James Marsh's IRA-era morality tale Shadow Dancer is garnering rave reviews for its balanced depiction of conflicted people.
6 Aug 2012 - 3:53 PM  UPDATED 6 Aug 2012 - 3:53 PM

British-born director James Marsh is a humanist with a strong political bent. A fan of the work of British director Alan Clarke, he moves effortlessly between fiction and documentary filmmaking. With his Oscar-winning 2008 documentary Man On Wire, about Philippe Petit's tightrope walk between the World Trade Centre's twin towers, and last year's Sundance Grand prize-winner Project Nim, about a chimp raised to be human, he has created heartfelt dramatic stories out of incredible real events.

His non-documentary features have met with less success. Interestingly, though, 1999's The King, his deeply personal tale about religious fanaticism (starring William Hurt and Gael Garcia Bernal), did well here.

“In South Korea, Albania and Australia it found an audience—so go figure!” the 49-year-old notes wryly. “Otherwise The King for my career was a spectacular self-defeat and I was unemployable after that. I couldn't get anything going at all so I then went back to documentaries."

After living in New York for 14 years Marsh (pictured, left) moved to Copenhagen three and half years ago, just after the US release of Man On Wire. “My wife is Danish and we have children so it's a nice place for them to grow up basically.” He now spends half his time working on the other side of the English Channel.

“When I went back to the UK on the back of Man on Wire I actually found myself in a very comfortable position of being able to work regularly,” he explains, “because there are still many different ways films can be financed there.” In quick succession he made Red Riding: In the Year of Our Lord 1980, Project Nim and Shadow Dancer, a Belfast-based drama that was shot in Dublin and London last year. “I've been making up for lost time,” Marsh quips.

Set in Northern Ireland during a tense transitional period in the country's history, Shadow Dancer represents Marsh's best fictional dramatic feature to date. Tom Bradby, a television correspondent during Northern Ireland's turmoil, adapted the screenplay from his novel. It focuses on the dilemma of Collette McVeigh (Andrea Riseborough) who followed the family tradition of joining the IRA after watching her younger brother being shot dead in 1973. Most of the film takes place in the '90s when as a single mother she must either become an informant for Clive Owen's MI5 detective or lose her son and be sent to prison for 25 years.

Marsh: “I get sent lot screenplays and almost didn't read this one. 'Oh, the troubles in Northern Ireland! Isn't that an exhausting and slightly depressing area to be thinking about?' But here there was this great universal premise, this impossible bargain that's being forced on the main character in the first act of the film. It just really spoke to me—the idea of betraying your family, your ideals, your views, your traditions and being forced to do that in order to be a mother. It's the kind of conflict that allows people to become psychologically involved. It's a very interesting starting point and I like the surprises in the story. I like watching movies where you don't know where it's going.”

In a plot where many of the characters are ambiguous it was important to cast wisely. Marsh had been intent on having Owen, who also loves the work of Alan Clarke, play the detective.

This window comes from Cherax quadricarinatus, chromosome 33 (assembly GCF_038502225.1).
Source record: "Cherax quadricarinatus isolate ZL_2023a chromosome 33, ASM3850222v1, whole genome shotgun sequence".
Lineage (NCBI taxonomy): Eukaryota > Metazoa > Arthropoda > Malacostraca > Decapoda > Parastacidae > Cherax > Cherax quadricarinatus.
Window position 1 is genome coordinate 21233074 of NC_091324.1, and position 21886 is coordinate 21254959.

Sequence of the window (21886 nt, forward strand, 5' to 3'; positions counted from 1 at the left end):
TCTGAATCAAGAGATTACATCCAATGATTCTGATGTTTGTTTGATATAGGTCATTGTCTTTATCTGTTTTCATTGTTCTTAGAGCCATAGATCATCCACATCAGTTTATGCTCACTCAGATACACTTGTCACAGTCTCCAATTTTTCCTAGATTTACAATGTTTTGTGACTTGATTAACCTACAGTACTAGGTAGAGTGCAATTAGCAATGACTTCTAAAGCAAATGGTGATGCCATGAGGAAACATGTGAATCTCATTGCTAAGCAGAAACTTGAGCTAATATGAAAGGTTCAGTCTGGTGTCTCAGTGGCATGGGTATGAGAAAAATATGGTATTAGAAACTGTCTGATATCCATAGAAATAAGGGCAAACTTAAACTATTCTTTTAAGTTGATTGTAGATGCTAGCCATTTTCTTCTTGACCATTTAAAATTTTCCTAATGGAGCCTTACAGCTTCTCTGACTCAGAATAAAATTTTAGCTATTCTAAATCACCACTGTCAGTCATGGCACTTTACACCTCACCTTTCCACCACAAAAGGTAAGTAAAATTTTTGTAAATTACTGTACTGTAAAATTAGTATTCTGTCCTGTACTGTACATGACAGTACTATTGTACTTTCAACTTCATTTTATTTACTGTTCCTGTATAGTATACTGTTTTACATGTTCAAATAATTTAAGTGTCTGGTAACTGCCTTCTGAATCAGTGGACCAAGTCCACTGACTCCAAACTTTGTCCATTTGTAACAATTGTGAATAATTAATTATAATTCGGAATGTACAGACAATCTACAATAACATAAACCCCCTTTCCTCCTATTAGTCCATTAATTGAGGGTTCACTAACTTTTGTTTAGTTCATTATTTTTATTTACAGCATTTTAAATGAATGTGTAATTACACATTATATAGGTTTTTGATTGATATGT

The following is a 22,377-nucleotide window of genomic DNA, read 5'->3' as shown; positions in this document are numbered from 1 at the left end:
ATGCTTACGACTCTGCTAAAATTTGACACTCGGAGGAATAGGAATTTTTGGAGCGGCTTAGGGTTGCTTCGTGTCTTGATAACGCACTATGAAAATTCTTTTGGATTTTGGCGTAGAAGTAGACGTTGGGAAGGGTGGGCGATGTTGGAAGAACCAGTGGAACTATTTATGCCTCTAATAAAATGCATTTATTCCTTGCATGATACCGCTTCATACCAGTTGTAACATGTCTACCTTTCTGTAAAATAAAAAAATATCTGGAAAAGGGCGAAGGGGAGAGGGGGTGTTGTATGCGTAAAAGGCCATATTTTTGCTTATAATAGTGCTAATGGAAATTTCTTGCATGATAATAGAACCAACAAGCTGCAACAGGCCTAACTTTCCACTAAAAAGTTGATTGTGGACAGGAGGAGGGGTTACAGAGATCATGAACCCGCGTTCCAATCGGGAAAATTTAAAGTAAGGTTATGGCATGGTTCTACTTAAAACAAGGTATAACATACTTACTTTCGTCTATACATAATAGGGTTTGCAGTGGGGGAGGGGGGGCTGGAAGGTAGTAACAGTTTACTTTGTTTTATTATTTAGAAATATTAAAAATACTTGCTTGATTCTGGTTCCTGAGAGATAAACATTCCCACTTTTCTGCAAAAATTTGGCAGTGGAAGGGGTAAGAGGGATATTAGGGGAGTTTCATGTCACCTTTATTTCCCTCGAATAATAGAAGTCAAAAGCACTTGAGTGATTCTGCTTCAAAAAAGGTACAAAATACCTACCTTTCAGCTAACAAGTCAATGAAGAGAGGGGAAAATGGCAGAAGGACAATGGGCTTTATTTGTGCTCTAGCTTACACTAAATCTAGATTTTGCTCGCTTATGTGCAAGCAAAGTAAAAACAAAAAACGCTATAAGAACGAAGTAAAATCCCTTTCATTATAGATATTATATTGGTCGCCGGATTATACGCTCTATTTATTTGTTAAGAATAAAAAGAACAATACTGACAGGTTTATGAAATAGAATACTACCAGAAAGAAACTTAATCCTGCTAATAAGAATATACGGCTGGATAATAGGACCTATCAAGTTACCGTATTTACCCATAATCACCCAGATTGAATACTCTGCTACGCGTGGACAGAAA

“Alan Clarke was great about how people walked, like Tim Roth in Made in Britain,” Marsh explains. “Clive and I talked about the walk being very important to this morally burdened character, who is forced to be cynical when it's not quite in his nature. He has a moral awakening that leads to his undoing to a certain extent. He's a classic good man in a bad world.”

Arguably though the success of this slow-burning film rests on the nuance of Riseborough's performance. “Andrea's a chameleon, a technically brilliant actress and in our film she had to be put upon, coerced, even petrified. On the first day when we were filming in the London Underground we didn't want to rehearse. So we did it for real with a few extras packed around her [Collette is carrying a bomb] and jumping on and off trains. From the moment we saw the rushes we went, 'Shit, she's great! We've got a movie here!'”

Riseborough shares many of her scenes with her two brothers played by Dublin actors Aidan Gillen and Domnhall Gleeson, son of Brendan. “Brendan's one of my favourite actors of all time,” notes Marsh. “Domnhall has been winning awards and has a youthful enthusiasm for whatever he's doing. There's a tenderness to his relationship with Collette.” Gillen meanwhile draws on his manipulative portrayals in Game of Thrones and The Wire (one of Marsh's favourite TV series) to portray the IRA hardliner, the consummate bad guy of the piece.

“In the '90s there was a peace process and most of the IRA went along with it, though some did not and Aidan's character is one of those,” explains Marsh. “Violence is what he knows and understands so he will stick with that. And that's the tragedy of that character and that situation generally I guess.”

While Northern Irish actors Martin McCann and Brid Brennan appear in minor roles—“They were the accent police,” Marsh muses—the film's bland palate reflects the weather of the region.

“Northern Ireland is a subdued, cloudy, rainy place,” he notes. “There were some very deliberate choices involved, like having Andrea wear a red coat all through the movie to contrast against that muted background. We watched Hitchcock's Marnie to see how we'd do that. It was an important aesthetic decision.”

Shadow Dancer screens at the Melbourne International Film Festival this month before it is released into cinemas on October 4 through Potential Films.